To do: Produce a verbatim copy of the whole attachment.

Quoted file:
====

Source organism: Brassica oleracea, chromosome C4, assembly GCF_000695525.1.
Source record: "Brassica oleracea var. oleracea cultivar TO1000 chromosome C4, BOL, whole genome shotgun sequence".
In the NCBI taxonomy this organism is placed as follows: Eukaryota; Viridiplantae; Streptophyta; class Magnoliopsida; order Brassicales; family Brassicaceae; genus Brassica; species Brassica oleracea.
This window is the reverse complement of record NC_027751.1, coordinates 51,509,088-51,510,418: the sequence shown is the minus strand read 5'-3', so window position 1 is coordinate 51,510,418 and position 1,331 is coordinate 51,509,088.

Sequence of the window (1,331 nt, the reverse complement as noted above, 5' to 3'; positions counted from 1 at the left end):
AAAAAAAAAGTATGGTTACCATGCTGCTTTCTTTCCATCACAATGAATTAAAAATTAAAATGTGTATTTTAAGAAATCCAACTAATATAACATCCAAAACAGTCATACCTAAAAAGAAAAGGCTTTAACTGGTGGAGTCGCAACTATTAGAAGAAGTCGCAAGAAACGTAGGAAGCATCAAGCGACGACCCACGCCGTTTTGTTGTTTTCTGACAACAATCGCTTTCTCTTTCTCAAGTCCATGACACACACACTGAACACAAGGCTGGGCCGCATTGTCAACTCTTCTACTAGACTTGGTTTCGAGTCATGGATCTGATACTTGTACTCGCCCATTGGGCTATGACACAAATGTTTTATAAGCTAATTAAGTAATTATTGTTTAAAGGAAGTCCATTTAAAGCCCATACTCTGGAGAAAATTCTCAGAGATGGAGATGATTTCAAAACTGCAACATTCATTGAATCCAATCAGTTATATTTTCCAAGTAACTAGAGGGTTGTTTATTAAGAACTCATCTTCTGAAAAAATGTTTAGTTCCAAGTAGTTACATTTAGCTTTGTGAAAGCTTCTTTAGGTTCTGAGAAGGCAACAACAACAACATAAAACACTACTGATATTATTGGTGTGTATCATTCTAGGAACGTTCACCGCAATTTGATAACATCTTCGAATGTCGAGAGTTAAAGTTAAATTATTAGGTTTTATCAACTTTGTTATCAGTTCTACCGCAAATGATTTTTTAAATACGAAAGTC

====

Source organism: Brassica oleracea, chromosome C4, assembly GCF_000695525.1.
Source record: "Brassica oleracea var. oleracea cultivar TO1000 chromosome C4, BOL, whole genome shotgun sequence".
In the NCBI taxonomy this organism is placed as follows: Eukaryota; Viridiplantae; Streptophyta; class Magnoliopsida; order Brassicales; family Brassicaceae; genus Brassica; species Brassica oleracea.
This window is the reverse complement of record NC_027751.1, coordinates 51,509,088-51,510,418: the sequence shown is the minus strand read 5'-3', so window position 1 is coordinate 51,510,418 and position 1,331 is coordinate 51,509,088.

Sequence of the window (1,331 nt, the reverse complement as noted above, 5' to 3'; positions counted from 1 at the left end):
AAAAAAAAAGTATGGTTACCATGCTGCTTTCTTTCCATCACAATGAATTAAAAATTAAAATGTGTATTTTAAGAAATCCAACTAATATAACATCCAAAACAGTCATACCTAAAAAGAAAAGGCTTTAACTGGTGGAGTCGCAACTATTAGAAGAAGTCGCAAGAAACGTAGGAAGCATCAAGCGACGACCCACGCCGTTTTGTTGTTTTCTGACAACAATCGCTTTCTCTTTCTCAAGTCCATGACACACACACTGAACACAAGGCTGGGCCGCATTGTCAACTCTTCTACTAGACTTGGTTTCGAGTCATGGATCTGATACTTGTACTCGCCCATTGGGCTATGACACAAATGTTTTATAAGCTAATTAAGTAATTATTGTTTAAAGGAAGTCCATTTAAAGCCCATACTCTGGAGAAAATTCTCAGAGATGGAGATGATTTCAAAACTGCAACATTCATTGAATCCAATCAGTTATATTTTCCAAGTAACTAGAGGGTTGTTTATTAAGAACTCATCTTCTGAAAAAATGTTTAGTTCCAAGTAGTTACATTTAGCTTTGTGAAAGCTTCTTTAGGTTCTGAGAAGGCAACAACAACAACATAAAACACTACTGATATTATTGGTGTGTATCATTCTAGGAACGTTCACCGCAATTTGATAACATCTTCGAATGTCGAGAGTTAAAGTTAAATTATTAGGTTTTATCAACTTTGTTATCAGTTCTACCGCAAATGATTTTTTAAATACGAAAGTC